New and Selected Poems | Critical Review by Richard Tillinghast

This literature criticism consists of approximately 2 pages of analysis & critique of New and Selected Poems.
This section contains 482 words
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Critical Review by Richard Tillinghast

SOURCE: "Stars and Departures, Hummingbirds and Statues," in Poetry, Vol. 166, No. 5, August, 1995, pp. 288-90.

Tillinghast is an American poet and educator. In the following review, he praises Oliver for handling "description with a satisfying, jeweler's precision" in White Pine.

Reading Mary Oliver's new book, White Pine, I was reminded of the cover of the old Petit Larousse Illustre, which shows a girl blowing on a white dandelion blossom, with the caption, "Je sème à tout vent." Oliver's poetry, pure as the cottony seeds of the dandelion, floats above and around the schools and controversies of contemporary American poetry. Her familiarity with the natural world has an uncomplicated, nineteenth-century feeling. In the poem "Work," for instance, Pasture Pond "had lain in the dark, all night, / catching the rain / on its broad back." She handles description with a satisfying, jeweler's precision. Two chicks in the poem "Hummingbirds" are pictured ready "to fly, for the first time, / in their sea-green helmets, / with brisk, metallic tails."

In the first poem quoted above, the poet's own work, given a deliberately feminine connotation in the way it is described, "with the linen of words / and the pins of punctuation," is contrasted to the serene obliviousness of the pond:

     all day I hang out
     over a desk
     grinding my teeth
     Then I sleep.

In "Hummingbirds" Mary Oliver depicts her comings and goings, the flux of her emotional life, with an almost mythic but still light-fingered touch that, mysteriously, acknowledges a strange kinship with the birds she has just encountered:

      in the crown of the tree,
      I went to China,
      I went to Prague;
      I died, and was born in the spring;
      I found you, and loved you, again.

The last quatrain of the poem summarizes almost offhandedly:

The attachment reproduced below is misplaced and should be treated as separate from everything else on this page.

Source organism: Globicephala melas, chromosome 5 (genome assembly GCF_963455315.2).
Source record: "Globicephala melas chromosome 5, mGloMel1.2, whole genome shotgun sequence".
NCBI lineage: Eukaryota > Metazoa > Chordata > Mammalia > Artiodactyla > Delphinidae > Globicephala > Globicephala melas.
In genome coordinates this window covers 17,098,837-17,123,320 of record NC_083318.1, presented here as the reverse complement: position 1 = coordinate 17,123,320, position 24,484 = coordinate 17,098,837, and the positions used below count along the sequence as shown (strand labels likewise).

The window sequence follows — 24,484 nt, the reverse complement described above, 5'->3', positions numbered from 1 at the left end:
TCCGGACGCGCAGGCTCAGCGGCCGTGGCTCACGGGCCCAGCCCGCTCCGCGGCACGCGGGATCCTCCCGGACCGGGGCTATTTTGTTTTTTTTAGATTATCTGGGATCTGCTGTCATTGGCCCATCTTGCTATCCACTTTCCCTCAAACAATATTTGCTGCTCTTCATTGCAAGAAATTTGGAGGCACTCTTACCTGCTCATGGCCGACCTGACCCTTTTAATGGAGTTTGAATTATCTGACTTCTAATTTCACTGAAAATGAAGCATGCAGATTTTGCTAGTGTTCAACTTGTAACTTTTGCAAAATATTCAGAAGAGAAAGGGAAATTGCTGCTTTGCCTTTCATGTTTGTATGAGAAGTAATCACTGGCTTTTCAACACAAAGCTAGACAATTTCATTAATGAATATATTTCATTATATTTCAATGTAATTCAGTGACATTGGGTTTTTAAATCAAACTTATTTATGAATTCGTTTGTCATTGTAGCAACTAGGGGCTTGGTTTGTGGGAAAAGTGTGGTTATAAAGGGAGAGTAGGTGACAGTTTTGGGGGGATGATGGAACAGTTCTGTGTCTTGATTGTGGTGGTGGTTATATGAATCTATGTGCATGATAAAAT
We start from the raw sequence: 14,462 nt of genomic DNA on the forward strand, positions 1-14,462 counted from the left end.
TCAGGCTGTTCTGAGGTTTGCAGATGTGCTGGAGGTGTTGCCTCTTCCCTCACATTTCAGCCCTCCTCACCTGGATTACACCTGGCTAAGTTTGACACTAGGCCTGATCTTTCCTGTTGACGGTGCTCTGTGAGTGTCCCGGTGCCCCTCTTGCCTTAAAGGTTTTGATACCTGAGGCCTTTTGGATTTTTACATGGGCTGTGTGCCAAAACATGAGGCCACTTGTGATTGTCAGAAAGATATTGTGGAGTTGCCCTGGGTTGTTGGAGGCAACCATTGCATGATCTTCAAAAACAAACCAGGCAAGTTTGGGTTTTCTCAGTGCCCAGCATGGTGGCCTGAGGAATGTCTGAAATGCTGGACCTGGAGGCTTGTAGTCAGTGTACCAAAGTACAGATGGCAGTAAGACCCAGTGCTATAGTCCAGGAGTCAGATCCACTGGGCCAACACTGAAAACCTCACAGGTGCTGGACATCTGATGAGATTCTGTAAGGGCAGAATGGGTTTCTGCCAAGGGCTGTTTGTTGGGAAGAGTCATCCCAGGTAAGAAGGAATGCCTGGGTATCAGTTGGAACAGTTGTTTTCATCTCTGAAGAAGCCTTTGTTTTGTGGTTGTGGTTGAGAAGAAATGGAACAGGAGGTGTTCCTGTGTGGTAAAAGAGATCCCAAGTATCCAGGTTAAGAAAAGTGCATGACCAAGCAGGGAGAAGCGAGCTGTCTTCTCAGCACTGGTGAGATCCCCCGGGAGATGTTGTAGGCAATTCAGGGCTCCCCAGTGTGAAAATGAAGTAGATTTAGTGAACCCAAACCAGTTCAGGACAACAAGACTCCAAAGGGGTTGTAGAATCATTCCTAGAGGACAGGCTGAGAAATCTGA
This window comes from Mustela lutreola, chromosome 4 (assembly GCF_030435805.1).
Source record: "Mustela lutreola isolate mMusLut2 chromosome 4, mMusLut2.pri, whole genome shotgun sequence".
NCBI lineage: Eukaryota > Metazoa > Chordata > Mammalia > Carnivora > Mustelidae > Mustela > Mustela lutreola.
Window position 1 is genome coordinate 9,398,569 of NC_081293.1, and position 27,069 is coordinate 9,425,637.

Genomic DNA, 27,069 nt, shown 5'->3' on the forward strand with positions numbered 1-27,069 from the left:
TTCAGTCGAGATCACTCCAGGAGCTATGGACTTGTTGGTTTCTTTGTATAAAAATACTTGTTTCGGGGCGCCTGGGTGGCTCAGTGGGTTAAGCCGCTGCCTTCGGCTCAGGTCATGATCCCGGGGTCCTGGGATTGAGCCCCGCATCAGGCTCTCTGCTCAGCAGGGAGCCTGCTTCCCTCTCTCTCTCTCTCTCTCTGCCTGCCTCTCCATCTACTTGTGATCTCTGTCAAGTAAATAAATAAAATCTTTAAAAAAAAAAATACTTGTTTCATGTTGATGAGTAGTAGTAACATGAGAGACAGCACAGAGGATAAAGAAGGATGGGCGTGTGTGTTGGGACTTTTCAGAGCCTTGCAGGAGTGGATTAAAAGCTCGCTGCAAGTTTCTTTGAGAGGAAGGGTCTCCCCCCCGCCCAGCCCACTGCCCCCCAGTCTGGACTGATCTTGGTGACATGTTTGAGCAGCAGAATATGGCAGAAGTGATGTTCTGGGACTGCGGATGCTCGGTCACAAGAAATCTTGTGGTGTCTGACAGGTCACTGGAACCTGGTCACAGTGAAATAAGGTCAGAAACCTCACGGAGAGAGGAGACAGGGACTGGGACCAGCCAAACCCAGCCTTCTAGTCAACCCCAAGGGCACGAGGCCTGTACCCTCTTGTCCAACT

Likely I visited all
     the shimmering, heart-stabbing
     questions without answers
     before I climbed down.

Oliver's innocent-looking adverb, "likely," which introduces the poem's delicate endgame, slyly and modestly undercuts the hovering, balancing play of emotional coloring between "shimmering" and "heart-stabbing."

Though Oliver unapologetically focuses the only awareness she possesses—i.e., her human awareness—on the natural world, nature is not, in the jargon of the day anthropomorphized in the world of White Pine. Its otherness is acknowledged. "Toad," for instance, depicts the odd spectacle, which somehow escapes being comical, of the poet squatting down beside a toad she encounters on a walk, and talking to him:

I began to talk. I talked about summer, and about time. The pleasures of eating, the terrors of the night. About this cup we call a life. About happiness. And how good it feels, the heat of the sun between the shoulder blades.

The toad becomes an emblem of a sort of dumb grace that belongs to the world of inarticulate creatures—lacking the complexity of human awareness, immune to its sorrows:

He might have been Buddha—did not move, blink or frown, not a tear fell from those gold-rimmed eyes as the refined anguish of language passed over him.

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This section contains 482 words
(approx. 2 pages at 300 words per page)
Buy the Critical Review by Richard Tillinghast